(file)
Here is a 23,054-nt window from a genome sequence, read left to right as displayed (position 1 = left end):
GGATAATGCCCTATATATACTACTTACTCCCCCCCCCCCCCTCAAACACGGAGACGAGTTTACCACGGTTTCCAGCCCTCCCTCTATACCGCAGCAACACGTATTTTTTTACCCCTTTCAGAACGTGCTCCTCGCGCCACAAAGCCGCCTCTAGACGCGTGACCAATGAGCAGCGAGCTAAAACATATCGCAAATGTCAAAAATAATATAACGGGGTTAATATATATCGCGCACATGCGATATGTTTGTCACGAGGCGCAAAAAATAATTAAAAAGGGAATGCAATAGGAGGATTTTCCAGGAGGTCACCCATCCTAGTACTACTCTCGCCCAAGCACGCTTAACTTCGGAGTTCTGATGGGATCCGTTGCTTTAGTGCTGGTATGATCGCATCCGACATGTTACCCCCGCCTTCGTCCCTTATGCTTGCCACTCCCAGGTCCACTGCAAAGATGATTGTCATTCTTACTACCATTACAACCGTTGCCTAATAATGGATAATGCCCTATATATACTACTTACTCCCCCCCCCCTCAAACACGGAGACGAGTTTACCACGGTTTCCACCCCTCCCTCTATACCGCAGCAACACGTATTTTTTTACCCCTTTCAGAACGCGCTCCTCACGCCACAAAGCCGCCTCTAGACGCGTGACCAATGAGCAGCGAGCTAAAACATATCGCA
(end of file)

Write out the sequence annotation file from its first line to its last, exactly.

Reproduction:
Here is a 23,054-nt window from a genome sequence, read left to right as displayed (position 1 = left end):
GGATAATGCCCTATATATACTACTTACTCCCCCCCCCCCCCTCAAACACGGAGACGAGTTTACCACGGTTTCCAGCCCTCCCTCTATACCGCAGCAACACGTATTTTTTTACCCCTTTCAGAACGTGCTCCTCGCGCCACAAAGCCGCCTCTAGACGCGTGACCAATGAGCAGCGAGCTAAAACATATCGCAAATGTCAAAAATAATATAACGGGGTTAATATATATCGCGCACATGCGATATGTTTGTCACGAGGCGCAAAAAATAATTAAAAAGGGAATGCAATAGGAGGATTTTCCAGGAGGTCACCCATCCTAGTACTACTCTCGCCCAAGCACGCTTAACTTCGGAGTTCTGATGGGATCCGTTGCTTTAGTGCTGGTATGATCGCATCCGACATGTTACCCCCGCCTTCGTCCCTTATGCTTGCCACTCCCAGGTCCACTGCAAAGATGATTGTCATTCTTACTACCATTACAACCGTTGCCTAATAATGGATAATGCCCTATATATACTACTTACTCCCCCCCCCCTCAAACACGGAGACGAGTTTACCACGGTTTCCACCCCTCCCTCTATACCGCAGCAACACGTATTTTTTTACCCCTTTCAGAACGCGCTCCTCACGCCACAAAGCCGCCTCTAGACGCGTGACCAATGAGCAGCGAGCTAAAACATATCGCA